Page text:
Are al-Qaida’s aims negotiable?
In a recent post on his blog, Owen Barder has (rightly, in my view) criticised Messrs Bush and Blair for asserting that the aims of al-Qaida and its sympathisers are to "impose their dark vision on the world". However, Owen takes a more limited view than I do of what al-Qaida’s actual objectives are and the extent to which they could legitimately be discussed and negotiated. He noted after the London bombings,
there is no suggestion that the muslim extremists want to change the way western countries are governed (or as George Bush put it, that "they hate our freedoms"); rather, if the statement is to be believed, the fundamentalists have a much more limited goal of encouraging western countries to stop interfering in the Middle East.
Owen sums up:
…if the agenda of muslim extremists is to cause western powers to stop supporting Israel and to withdraw their armies from the Middle East: well, you might not agree, but you can hardly say that it is a demand that no sensible person can negotiate on.
In reply to this, I have posted the following dissenting comment on Owen’s blog (here slightly expanded):
I believe that your (Owen’s) interpretation of al-Qaida’s ultimate aims is too optimistic. The goal as expressed in the al-Qaida scripture (Osama bin Laden’s and his lieutenants’ occasional pronouncements plus some of the extreme Islamicist websites, such as that of Hisb ut-Tahrir) seems to me to be the extinction from the Muslim lands comprising the Caliphate, and especially from the countries hosting the holiest Muslim shrines, Saudi Arabia and Iraq, of the entire western presence and all cultural influence — not just ‘armies’. It’s true that in his recent pronouncement, al-Zawahri referred to the demand that "all infidel armies leave the land of Muhammad", but he also says that "Your salvation will only come in your withdrawal from our land, in stopping the robbing of our oil and resources, and in stopping your support for the corrupt and corrupting leaders [my emphasis]". I take the western presence and cultural influence to include the presence of all businessmen and other western citizens, western investments, the availability of western products (especially such iconic products as Coca-Cola, mini-skirts, pop music and Macdonalds) together with western magazines, newspapers and websites, non-Muslim places of worship and clergy, and freedom to advocate such western heresies as the emancipation of women, separation of church and state, exclusion of religious leaders from political roles [something we could usefully introduce in the UK!], abortion rights, secular education, interest-bearing loans, and so forth, ad infinitum.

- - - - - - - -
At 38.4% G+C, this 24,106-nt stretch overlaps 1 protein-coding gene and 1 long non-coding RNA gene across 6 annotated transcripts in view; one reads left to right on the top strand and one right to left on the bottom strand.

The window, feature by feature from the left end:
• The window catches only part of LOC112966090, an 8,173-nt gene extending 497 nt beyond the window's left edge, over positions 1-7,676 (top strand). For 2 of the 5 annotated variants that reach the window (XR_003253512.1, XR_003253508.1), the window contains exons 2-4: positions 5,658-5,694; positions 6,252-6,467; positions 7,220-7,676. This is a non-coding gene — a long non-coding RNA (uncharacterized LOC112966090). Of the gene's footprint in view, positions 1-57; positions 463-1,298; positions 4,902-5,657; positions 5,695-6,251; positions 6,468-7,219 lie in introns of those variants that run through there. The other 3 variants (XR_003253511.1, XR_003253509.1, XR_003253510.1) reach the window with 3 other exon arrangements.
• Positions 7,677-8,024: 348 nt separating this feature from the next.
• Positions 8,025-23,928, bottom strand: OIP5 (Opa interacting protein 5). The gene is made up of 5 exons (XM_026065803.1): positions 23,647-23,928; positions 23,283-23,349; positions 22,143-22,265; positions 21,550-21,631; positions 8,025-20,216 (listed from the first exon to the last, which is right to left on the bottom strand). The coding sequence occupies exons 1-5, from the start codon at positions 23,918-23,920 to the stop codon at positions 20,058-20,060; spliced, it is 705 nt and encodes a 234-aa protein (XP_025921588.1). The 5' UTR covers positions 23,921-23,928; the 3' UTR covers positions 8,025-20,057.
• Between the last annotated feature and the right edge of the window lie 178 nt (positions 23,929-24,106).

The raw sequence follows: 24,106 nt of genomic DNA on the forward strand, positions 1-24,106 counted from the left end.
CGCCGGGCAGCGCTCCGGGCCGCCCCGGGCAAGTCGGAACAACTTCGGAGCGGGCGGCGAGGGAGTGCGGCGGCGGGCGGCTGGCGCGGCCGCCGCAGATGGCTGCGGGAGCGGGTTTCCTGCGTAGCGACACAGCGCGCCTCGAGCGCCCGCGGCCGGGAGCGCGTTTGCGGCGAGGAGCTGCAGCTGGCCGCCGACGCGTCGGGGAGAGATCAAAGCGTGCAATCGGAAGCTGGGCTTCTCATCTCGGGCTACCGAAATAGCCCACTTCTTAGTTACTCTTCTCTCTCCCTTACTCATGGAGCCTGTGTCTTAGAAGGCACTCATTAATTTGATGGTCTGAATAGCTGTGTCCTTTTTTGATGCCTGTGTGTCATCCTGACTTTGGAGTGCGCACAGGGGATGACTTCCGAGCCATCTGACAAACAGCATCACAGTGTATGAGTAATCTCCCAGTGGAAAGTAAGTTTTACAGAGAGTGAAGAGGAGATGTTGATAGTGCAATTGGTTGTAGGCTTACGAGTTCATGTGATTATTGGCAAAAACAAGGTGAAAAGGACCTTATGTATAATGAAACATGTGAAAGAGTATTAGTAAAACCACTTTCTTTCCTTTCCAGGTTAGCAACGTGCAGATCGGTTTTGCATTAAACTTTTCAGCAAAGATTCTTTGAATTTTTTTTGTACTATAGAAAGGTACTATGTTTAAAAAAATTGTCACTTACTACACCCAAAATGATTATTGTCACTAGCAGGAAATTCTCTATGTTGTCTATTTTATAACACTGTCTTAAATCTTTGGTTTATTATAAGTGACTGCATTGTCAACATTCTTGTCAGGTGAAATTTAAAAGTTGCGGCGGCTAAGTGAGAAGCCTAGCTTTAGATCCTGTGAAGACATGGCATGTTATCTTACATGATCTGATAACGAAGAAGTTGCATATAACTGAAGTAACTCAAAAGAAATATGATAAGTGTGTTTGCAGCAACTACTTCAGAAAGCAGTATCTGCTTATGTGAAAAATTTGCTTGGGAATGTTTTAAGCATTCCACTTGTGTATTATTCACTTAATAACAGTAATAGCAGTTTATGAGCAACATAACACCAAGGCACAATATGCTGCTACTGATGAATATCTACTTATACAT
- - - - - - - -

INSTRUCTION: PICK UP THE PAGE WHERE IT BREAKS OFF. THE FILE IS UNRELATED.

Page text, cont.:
In short, they want the core Muslim countries to become a chasse gardée under a Shari’a law régime broadly akin to that of the Taliban in Afghanistan (first major host to al-Qaida, not by chance). And once that is established, they want to extend it bit by bit to other countries with a significant Muslim population (including millions in Africa) — and after that to yet more countries on an opportunistic basis, although I don’t think that’s a really serious aspiration.
If that’s right, and there’s plenty of evidence for it, then it doesn’t seem to me that there is any scope for negotiating or compromising with the sponsors of this programme, still less for making concessions to them. It also follows that immediately withdrawing our forces from Iraq (which I strongly favour on quite different grounds) won’t even begin to meet al-Qaida demands, although it should have the limited and incidental effect of reducing the scope for the issue to be exploited by Muslim radicals in order to aggravate ‘anger’ and promote further terrorism.
But even on your much more limited interpretation of basic al-Qaida goals, they certainly include the extinction of the state of Israel and the occupation of its present territory, including that internationally recognised as lawful Israeli land, by the Palestinians. I recognise that there are a few people in the west who would favour this (and that not all of them are motivated largely by good old-fashioned anti-semitism, although most certainly are), but I hope most of us realise that it’s completely off the map — and, again, non-negotiable. Even Bush is committed to a two-state solution, which would never be acceptable to the al-Qaida camp. (And any further ‘concessions’ would have to include the removal of the Indian presence from Kashmir, secession and independence for Kosovo and Chechnya, installation of Muslim Shari’a law in southern as well as northern Sudan, etc., etc. Negotiable? I think not.)
This is a gloomy reading, but I’m afraid it’s all too plausible. Hence my assertion that it’s necessary to distinguish between terrorists with inherently negotiable aims, or at any rate aims that are capable of rational political discussion, and those whose aims simply can’t be reconciled with the real world of varying cultures and interests.
PS: In all this I haven’t mentioned oil (although it’s significant that in al-Zawahri’s pronouncement quoted in your blog post (and quoted above), an objective mentioned is "stopping the robbing of our oil and resources”). It’s legitimate, and quite possibly right, to see the current issues as part of the early stages of a huge international conflict over control of access to oil, on which no western country — or other: think China and India , however high-minded, is going to have any room for compromise for as long as our economies and way of life remain dependent on the precious black stuff. And it needs to be said that secure access to oil is an entirely legitimate and fundamental national and western interest which it is wholly proper to defend, indeed which it would be a criminal betrayal not to defend, and not a secret and reprehensible goal that dare not speak its name. Again, a gloomy view. But the old are entitled to be gloomy.